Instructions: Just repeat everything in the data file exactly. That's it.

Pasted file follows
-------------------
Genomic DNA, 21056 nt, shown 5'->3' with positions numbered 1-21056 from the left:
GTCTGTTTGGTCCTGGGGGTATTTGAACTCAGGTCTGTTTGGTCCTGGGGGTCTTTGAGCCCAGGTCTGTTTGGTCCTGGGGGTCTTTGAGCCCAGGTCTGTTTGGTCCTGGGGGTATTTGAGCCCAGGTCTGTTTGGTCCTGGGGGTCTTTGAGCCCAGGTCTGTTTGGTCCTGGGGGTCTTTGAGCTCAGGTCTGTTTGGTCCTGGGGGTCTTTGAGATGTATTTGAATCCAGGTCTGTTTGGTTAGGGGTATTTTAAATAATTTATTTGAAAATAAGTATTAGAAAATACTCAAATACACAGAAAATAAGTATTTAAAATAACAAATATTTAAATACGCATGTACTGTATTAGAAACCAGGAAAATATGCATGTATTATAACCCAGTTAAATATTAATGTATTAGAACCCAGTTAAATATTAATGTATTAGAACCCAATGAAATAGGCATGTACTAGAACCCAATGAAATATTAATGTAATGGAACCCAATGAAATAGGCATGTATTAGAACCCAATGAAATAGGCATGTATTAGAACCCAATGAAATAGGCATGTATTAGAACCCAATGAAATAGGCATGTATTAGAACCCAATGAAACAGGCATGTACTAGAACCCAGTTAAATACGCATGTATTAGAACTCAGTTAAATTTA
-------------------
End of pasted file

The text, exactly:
Genomic DNA, 21056 nt, shown 5'->3' with positions numbered 1-21056 from the left:
GTCTGTTTGGTCCTGGGGGTATTTGAACTCAGGTCTGTTTGGTCCTGGGGGTCTTTGAGCCCAGGTCTGTTTGGTCCTGGGGGTCTTTGAGCCCAGGTCTGTTTGGTCCTGGGGGTATTTGAGCCCAGGTCTGTTTGGTCCTGGGGGTCTTTGAGCCCAGGTCTGTTTGGTCCTGGGGGTCTTTGAGCTCAGGTCTGTTTGGTCCTGGGGGTCTTTGAGATGTATTTGAATCCAGGTCTGTTTGGTTAGGGGTATTTTAAATAATTTATTTGAAAATAAGTATTAGAAAATACTCAAATACACAGAAAATAAGTATTTAAAATAACAAATATTTAAATACGCATGTACTGTATTAGAAACCAGGAAAATATGCATGTATTATAACCCAGTTAAATATTAATGTATTAGAACCCAGTTAAATATTAATGTATTAGAACCCAATGAAATAGGCATGTACTAGAACCCAATGAAATATTAATGTAATGGAACCCAATGAAATAGGCATGTATTAGAACCCAATGAAATAGGCATGTATTAGAACCCAATGAAATAGGCATGTATTAGAACCCAATGAAATAGGCATGTATTAGAACCCAATGAAACAGGCATGTACTAGAACCCAGTTAAATACGCATGTATTAGAACTCAGTTAAATTTA